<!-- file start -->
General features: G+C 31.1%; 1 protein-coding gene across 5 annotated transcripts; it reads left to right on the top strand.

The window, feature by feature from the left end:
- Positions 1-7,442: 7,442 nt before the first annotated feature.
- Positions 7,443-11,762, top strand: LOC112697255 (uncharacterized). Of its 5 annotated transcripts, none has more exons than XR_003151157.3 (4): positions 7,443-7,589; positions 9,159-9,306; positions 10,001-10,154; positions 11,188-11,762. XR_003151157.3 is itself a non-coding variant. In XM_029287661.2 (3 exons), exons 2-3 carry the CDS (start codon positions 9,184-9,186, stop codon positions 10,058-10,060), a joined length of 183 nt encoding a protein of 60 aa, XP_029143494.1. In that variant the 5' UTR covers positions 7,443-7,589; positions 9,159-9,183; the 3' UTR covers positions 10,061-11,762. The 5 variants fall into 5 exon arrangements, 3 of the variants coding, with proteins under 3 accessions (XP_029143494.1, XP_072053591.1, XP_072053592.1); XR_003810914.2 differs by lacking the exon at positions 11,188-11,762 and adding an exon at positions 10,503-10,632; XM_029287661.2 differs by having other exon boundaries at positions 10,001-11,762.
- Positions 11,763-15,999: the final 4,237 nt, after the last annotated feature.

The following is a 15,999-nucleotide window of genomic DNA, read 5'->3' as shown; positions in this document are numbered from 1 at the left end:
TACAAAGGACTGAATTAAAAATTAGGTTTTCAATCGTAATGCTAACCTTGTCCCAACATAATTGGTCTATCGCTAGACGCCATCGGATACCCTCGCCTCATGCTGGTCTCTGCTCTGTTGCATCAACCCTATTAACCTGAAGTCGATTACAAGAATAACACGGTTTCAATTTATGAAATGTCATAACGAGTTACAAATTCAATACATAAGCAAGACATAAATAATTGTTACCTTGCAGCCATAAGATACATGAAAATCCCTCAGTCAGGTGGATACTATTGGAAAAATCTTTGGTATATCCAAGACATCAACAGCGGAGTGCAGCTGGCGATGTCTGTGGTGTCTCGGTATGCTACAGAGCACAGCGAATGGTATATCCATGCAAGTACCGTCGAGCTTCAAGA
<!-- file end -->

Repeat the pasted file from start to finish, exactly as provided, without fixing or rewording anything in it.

General features: G+C 31.1%; 1 protein-coding gene across 5 annotated transcripts; it reads left to right on the top strand.

The window, feature by feature from the left end:
- Positions 1-7,442: 7,442 nt before the first annotated feature.
- Positions 7,443-11,762, top strand: LOC112697255 (uncharacterized). Of its 5 annotated transcripts, none has more exons than XR_003151157.3 (4): positions 7,443-7,589; positions 9,159-9,306; positions 10,001-10,154; positions 11,188-11,762. XR_003151157.3 is itself a non-coding variant. In XM_029287661.2 (3 exons), exons 2-3 carry the CDS (start codon positions 9,184-9,186, stop codon positions 10,058-10,060), a joined length of 183 nt encoding a protein of 60 aa, XP_029143494.1. In that variant the 5' UTR covers positions 7,443-7,589; positions 9,159-9,183; the 3' UTR covers positions 10,061-11,762. The 5 variants fall into 5 exon arrangements, 3 of the variants coding, with proteins under 3 accessions (XP_029143494.1, XP_072053591.1, XP_072053592.1); XR_003810914.2 differs by lacking the exon at positions 11,188-11,762 and adding an exon at positions 10,503-10,632; XM_029287661.2 differs by having other exon boundaries at positions 10,001-11,762.
- Positions 11,763-15,999: the final 4,237 nt, after the last annotated feature.

The following is a 15,999-nucleotide window of genomic DNA, read 5'->3' as shown; positions in this document are numbered from 1 at the left end:
TACAAAGGACTGAATTAAAAATTAGGTTTTCAATCGTAATGCTAACCTTGTCCCAACATAATTGGTCTATCGCTAGACGCCATCGGATACCCTCGCCTCATGCTGGTCTCTGCTCTGTTGCATCAACCCTATTAACCTGAAGTCGATTACAAGAATAACACGGTTTCAATTTATGAAATGTCATAACGAGTTACAAATTCAATACATAAGCAAGACATAAATAATTGTTACCTTGCAGCCATAAGATACATGAAAATCCCTCAGTCAGGTGGATACTATTGGAAAAATCTTTGGTATATCCAAGACATCAACAGCGGAGTGCAGCTGGCGATGTCTGTGGTGTCTCGGTATGCTACAGAGCACAGCGAATGGTATATCCATGCAAGTACCGTCGAGCTTCAAGA